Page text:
works out while


yields error-messages about .macro/\macro being undefined.


It's simple, actually.

  1. The \catcode token alone tells TeX that a category code assignment is to be performed;

  2. in this case, TeX looks for an 8-bit ⟨number⟩ (it's 21-bit for XeTeX or LuaTeX);

  3. upon having found it, TeX looks for an ⟨optional equals⟩ (gobbling a space after =, if both are present);

  4. TeX looks for a 4-bit number.

How the ⟨number⟩ can be specified is too long to describe. In your case, both the required ⟨number⟩s are explicit constants, and a category 10 space would be gobbled after the sequence of digits.

It's also important to remember that an entire line of input is read, and the end-of-record is replaced by the \endlinechar, after throwing out trailing spaces, but the characters haven't yet been tokenized: TeX tokenizes the input only when it needs to.

So the following code lines are completely equivalent:

\catcode32=13\def {o} \bye
\catcode32 =13\def {o} \bye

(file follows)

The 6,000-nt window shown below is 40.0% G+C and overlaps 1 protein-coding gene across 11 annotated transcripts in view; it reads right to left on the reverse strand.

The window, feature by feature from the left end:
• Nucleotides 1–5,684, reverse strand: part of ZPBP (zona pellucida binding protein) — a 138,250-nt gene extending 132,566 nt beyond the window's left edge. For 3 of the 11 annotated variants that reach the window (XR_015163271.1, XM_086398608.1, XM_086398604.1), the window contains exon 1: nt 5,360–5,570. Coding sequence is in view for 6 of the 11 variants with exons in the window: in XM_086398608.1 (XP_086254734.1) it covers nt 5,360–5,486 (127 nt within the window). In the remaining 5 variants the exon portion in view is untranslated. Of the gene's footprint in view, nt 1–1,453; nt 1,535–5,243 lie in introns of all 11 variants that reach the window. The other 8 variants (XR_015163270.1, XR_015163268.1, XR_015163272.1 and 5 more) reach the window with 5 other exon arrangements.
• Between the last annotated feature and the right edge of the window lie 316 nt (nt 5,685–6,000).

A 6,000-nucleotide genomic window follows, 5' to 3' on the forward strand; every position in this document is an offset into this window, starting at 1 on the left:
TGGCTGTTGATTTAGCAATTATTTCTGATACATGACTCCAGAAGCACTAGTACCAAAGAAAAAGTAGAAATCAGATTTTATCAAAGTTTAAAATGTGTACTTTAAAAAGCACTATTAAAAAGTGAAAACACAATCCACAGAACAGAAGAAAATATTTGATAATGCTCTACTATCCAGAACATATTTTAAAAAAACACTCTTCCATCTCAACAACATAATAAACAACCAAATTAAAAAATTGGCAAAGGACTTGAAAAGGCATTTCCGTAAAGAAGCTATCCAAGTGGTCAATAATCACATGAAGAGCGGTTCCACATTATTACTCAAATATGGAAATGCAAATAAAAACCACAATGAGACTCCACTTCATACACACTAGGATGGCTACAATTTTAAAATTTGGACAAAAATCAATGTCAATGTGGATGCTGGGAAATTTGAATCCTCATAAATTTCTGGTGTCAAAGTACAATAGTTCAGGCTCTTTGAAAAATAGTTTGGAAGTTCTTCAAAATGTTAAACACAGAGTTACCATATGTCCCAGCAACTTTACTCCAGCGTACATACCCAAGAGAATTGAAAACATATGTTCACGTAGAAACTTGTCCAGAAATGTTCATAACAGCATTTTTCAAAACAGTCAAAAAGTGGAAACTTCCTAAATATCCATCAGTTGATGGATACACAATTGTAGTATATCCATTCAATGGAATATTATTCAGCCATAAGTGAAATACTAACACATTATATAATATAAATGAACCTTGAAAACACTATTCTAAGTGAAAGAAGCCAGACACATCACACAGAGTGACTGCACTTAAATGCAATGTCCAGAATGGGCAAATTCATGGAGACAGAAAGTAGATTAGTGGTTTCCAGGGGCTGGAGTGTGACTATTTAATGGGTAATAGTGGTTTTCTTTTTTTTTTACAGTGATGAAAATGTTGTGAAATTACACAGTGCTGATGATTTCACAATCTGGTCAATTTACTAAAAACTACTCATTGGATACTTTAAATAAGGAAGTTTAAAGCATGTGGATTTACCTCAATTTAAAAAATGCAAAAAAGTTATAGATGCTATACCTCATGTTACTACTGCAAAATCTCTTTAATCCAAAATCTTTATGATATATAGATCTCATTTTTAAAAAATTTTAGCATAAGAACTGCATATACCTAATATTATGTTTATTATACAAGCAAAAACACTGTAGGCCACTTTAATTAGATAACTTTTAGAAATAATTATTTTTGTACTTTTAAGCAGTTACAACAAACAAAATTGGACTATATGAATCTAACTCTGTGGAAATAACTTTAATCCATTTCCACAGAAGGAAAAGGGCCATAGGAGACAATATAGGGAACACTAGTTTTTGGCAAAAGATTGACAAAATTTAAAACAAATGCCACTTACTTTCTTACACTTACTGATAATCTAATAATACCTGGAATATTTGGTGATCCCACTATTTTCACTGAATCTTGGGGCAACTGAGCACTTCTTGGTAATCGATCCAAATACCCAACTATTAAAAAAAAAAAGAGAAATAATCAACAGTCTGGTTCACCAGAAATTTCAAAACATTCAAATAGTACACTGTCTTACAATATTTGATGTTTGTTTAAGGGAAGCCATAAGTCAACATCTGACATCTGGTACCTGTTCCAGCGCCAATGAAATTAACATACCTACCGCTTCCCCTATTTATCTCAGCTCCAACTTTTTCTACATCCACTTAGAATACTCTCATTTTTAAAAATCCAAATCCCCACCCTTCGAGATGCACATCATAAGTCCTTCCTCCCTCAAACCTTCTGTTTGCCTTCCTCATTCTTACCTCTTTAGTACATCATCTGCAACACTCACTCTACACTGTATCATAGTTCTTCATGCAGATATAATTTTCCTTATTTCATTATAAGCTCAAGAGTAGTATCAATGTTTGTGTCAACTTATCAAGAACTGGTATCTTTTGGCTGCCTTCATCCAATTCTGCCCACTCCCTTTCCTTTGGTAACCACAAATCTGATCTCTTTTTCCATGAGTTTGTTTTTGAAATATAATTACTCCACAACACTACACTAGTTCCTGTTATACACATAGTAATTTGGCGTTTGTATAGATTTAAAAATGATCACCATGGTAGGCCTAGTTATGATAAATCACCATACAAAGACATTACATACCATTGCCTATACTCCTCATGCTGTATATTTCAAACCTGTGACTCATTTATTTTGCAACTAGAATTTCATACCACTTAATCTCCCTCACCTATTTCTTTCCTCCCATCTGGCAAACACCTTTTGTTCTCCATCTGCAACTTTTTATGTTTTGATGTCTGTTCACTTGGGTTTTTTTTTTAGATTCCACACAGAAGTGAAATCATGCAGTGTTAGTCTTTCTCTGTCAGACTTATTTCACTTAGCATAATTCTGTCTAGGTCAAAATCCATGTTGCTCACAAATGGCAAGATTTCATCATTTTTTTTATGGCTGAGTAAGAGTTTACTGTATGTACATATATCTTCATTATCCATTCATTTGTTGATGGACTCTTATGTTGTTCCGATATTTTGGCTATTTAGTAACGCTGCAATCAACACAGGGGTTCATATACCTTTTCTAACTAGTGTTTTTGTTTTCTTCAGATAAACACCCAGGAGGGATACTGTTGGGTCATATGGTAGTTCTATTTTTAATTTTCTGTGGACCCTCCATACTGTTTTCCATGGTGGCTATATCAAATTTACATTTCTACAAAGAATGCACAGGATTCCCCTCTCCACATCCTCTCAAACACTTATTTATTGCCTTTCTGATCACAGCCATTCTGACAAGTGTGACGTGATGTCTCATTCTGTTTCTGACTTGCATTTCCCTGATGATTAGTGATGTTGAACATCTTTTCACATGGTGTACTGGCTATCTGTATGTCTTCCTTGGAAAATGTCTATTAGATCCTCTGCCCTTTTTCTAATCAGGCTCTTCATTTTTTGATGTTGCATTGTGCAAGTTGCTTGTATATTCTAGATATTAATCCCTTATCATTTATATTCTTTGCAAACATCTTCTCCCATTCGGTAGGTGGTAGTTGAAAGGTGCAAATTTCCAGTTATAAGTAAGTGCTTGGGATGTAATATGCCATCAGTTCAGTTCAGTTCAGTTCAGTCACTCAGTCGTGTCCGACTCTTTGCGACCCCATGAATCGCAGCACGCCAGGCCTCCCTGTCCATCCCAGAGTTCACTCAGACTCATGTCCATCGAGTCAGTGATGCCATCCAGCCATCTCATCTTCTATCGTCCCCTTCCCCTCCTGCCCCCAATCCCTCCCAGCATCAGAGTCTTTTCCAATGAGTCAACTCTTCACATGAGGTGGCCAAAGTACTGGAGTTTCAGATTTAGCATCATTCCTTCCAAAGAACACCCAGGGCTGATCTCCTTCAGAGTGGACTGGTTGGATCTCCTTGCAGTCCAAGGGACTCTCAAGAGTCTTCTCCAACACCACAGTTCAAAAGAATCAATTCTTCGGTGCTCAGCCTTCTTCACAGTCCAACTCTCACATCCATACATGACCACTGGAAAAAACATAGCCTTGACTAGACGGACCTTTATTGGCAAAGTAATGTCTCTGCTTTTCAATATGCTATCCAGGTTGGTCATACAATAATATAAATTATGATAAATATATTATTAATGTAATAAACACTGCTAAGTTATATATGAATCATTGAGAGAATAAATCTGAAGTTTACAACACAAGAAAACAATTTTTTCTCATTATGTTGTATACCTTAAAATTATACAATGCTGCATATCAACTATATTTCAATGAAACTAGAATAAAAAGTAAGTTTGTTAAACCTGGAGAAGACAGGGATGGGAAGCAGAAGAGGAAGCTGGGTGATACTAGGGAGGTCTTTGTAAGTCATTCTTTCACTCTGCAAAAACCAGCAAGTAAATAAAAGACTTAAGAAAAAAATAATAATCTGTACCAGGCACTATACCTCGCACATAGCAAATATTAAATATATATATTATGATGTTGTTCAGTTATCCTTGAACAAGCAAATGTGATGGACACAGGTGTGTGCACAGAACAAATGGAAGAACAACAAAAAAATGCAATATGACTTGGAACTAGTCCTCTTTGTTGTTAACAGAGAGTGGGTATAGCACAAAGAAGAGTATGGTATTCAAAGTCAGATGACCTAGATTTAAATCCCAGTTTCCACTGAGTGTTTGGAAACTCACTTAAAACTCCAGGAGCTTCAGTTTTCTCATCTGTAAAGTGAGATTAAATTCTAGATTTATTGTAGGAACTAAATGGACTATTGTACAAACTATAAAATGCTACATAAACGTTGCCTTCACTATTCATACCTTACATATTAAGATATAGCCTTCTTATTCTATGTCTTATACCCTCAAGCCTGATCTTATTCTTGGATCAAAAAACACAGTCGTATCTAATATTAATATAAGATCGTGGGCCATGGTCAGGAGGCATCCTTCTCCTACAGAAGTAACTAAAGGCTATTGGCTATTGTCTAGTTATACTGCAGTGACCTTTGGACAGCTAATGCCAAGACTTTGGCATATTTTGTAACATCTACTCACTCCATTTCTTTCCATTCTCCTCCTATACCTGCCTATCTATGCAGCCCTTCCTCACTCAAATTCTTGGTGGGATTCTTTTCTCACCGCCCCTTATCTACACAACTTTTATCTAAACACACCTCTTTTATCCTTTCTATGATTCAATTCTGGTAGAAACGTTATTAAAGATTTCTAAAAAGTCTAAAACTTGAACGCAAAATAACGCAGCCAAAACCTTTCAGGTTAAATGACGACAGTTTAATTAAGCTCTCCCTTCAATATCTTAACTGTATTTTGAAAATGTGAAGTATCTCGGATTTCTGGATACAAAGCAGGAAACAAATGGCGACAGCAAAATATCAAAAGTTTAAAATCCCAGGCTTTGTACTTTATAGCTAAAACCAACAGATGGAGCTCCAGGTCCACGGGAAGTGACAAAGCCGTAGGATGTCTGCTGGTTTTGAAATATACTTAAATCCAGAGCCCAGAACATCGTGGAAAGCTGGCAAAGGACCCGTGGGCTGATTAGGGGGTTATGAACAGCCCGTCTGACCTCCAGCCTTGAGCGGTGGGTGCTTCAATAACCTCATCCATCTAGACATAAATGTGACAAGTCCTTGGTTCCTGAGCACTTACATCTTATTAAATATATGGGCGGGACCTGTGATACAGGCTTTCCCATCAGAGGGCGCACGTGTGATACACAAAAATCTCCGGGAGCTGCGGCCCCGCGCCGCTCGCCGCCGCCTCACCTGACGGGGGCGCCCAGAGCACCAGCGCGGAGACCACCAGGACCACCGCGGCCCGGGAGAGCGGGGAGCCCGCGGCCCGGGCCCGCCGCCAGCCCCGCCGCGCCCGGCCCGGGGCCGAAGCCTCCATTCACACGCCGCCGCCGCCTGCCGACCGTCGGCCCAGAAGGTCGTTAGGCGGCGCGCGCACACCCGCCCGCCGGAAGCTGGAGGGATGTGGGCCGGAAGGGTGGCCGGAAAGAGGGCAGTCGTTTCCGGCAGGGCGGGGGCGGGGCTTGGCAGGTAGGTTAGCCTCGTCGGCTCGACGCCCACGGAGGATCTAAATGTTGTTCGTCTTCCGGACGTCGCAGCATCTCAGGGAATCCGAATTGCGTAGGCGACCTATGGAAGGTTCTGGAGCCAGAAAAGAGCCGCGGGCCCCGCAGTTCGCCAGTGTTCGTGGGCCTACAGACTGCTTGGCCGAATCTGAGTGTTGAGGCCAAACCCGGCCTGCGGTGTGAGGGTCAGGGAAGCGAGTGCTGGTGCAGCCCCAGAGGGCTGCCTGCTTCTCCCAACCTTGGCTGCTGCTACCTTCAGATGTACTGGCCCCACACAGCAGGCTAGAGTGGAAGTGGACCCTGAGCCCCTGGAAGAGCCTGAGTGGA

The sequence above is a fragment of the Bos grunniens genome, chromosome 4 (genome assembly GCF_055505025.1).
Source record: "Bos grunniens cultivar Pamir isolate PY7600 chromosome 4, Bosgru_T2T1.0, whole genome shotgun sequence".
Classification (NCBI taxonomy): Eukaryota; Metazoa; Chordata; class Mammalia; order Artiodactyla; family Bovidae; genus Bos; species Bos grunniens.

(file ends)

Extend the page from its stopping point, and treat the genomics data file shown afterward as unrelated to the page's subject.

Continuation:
\catcode32= 13\def {o} \bye
\catcode32=13 \def {o} \bye
\catcode32 = 13\def {o} \bye
\catcode32 =13 \def {o} \bye
\catcode32 = 13 \def {o} \bye

Indeed, the input

{\catcode32=13\def {o} }\par
{\catcode32 =13\def {o} }\par
{\catcode32= 13\def {o} }\par
{\catcode32=13 \def {o} }\par
{\catcode32 = 13\def {o} }\par
{\catcode32 =13 \def {o} }\par
{\catcode32 = 13 \def {o} }\par

produces seven o's. Your case is the first one, where \def cannot be interpreted as a digit: the token is put aside to be reread after the assignment has been performed.

Let's examine

\catcode32=13 \def {o} \bye

that's what you probably want to know about (the other two with a space after 13 are similar). When TeX has scanned the =, it proceeds to look for a 4-bit ⟨number⟩. It finds 1, so it knows that an explicit constant follows. Next comes 3 and further comes a space. No category code assignment has yet been done, so this space is given category code 10 and terminates the lookup for digits. Now TeX know what category code to assign, it performs the assignment and discards the category 10 character that follows.

Maybe you can ask what would happen with

\catcode32=13  \def {o} \bye

Exactly the same, because after scanning a category code 10 character, TeX enters the state “skipping blanks”, so the following category 10 characters are ignored. This action of skipping blanks happens before the assignment of category code is performed, because TeX wants to “normalize” the input stream.

Exercise: predict the output of